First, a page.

Reply with quote  #6 
The music protocol is an approach I developed to treat my own ear pain.  You can do a search on "music protocol" on this board for more information about it.  I also wrote about it more fully in a chapter I was asked to contribute to a book on hyperacusis that was published last year. 

https://www.amazon.com/Hyperacusis-Disorders-Sound-Intolerance-Perspectives/dp/1944883282

Glynnis Tidball is an excellent choice. 

Rob
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jjtutturu

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Posts: 8
Reply with quote  #7 
Hi Rob,

The link you sent me for the book didn’t work! Do you have the title and the author? It might be because I’m in Canada!

Ok, I’ll look for the music protocol on this message board!

Thanks so much
Jacob
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Rob

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Posts: 53
Reply with quote  #8 

The link works now.  The book is called Hyperacusis and Disorders of Sound Intolerance: Clinical and Research Perspectives edited by Marc Fagelson and David Baguley.  The book is published by Plural Publishing.

https://www.pluralpublishing.com/publications/hyperacusis-and-disorders-of-sound-intolerance-clinical-and-research-perspectives

Click the link provided above, and then select the “Contents” tab to see the table of contents.  Chapter 15 is the one I wrote. 

Rob

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Aplomado

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Posts: 640
Reply with quote  #9 

Jacob- It sound like you are looking in the right places.

I have you tried sound generators?  They may be helpful also.

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jjtutturu

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Posts: 8
Reply with quote  #10 
Hi Aplomado,

I was under the care of an audiologist in Vancouver BC for some 5 months. We used sound generators yes but they were far too loud and she did not properly follow the Jastreboff model. And so I am willing to try it again under a new audiologist as I feel I need some supplemental uninteresting broadband sound to get back to normal! Have you had a positive experience with them? Or do you have an opinion?

Thanks so much,
Jacob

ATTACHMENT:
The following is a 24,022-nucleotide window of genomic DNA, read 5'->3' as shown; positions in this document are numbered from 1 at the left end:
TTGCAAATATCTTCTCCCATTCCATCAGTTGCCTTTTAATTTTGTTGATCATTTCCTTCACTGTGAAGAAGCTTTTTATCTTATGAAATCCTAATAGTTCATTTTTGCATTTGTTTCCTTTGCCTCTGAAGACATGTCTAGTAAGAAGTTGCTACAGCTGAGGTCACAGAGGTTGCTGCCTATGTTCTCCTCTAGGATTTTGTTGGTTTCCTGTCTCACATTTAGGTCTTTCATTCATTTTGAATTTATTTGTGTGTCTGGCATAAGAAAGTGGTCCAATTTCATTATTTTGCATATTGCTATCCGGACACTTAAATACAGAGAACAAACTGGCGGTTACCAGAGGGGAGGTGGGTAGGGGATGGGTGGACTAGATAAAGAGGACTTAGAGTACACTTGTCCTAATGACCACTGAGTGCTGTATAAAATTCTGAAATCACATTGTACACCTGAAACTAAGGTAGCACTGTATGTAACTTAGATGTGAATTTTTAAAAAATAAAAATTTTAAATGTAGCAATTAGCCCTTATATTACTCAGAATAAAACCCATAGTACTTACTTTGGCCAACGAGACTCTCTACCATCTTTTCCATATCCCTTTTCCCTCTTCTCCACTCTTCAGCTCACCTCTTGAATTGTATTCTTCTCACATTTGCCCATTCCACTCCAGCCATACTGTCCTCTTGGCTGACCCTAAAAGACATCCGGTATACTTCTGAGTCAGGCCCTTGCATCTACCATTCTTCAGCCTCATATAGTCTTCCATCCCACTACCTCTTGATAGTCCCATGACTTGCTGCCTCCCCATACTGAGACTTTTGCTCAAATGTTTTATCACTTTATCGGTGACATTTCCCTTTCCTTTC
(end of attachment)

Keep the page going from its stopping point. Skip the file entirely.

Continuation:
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SalFaz

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Posts: 11
Reply with quote  #11 
Hi,

Would you mind sharing the advice given on your consult?

I’m in month 2 and haven’t been overprotecting, getting out into a busy city everyday, and using brown noise in quiet settings, but I feel my sensitivity is getting worse (more feels loud now and more ear fullness / pressure). Worried I’m doing this all wrong!
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Aplomado

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Posts: 640
Reply with quote  #12 

Quote:
Originally Posted by jjtutturu
Hi Aplomado,

I was under the care of an audiologist in Vancouver BC for some 5 months. We used sound generators yes but they were far too loud and she did not properly follow the Jastreboff model. And so I am willing to try it again under a new audiologist as I feel I need some supplemental uninteresting broadband sound to get back to normal! Have you had a positive experience with them? Or do you have an opinion?

Thanks so much,
Jacob


My experience with sound generators has been mixed.

When I first used them, they worked beautifully, eliminating 97% of  my hyperacusis within 6 months.

However, I had a severe setback after that.

In the years since then, I have been using them, and I feel it is helpful, but it has not worked as well (I have had repeated setbacks).  I'm not a poster child for hyperacusis success, but I have experienced a lot improvement.

That is why I recommend people use them, but they aren't always a silver bullet in my experience.  I use the GH tranquil 1 sound generators.  They made my ears very sore at first, so I had to limit use and turn them way down, but I adjusted relatively rapidly to them.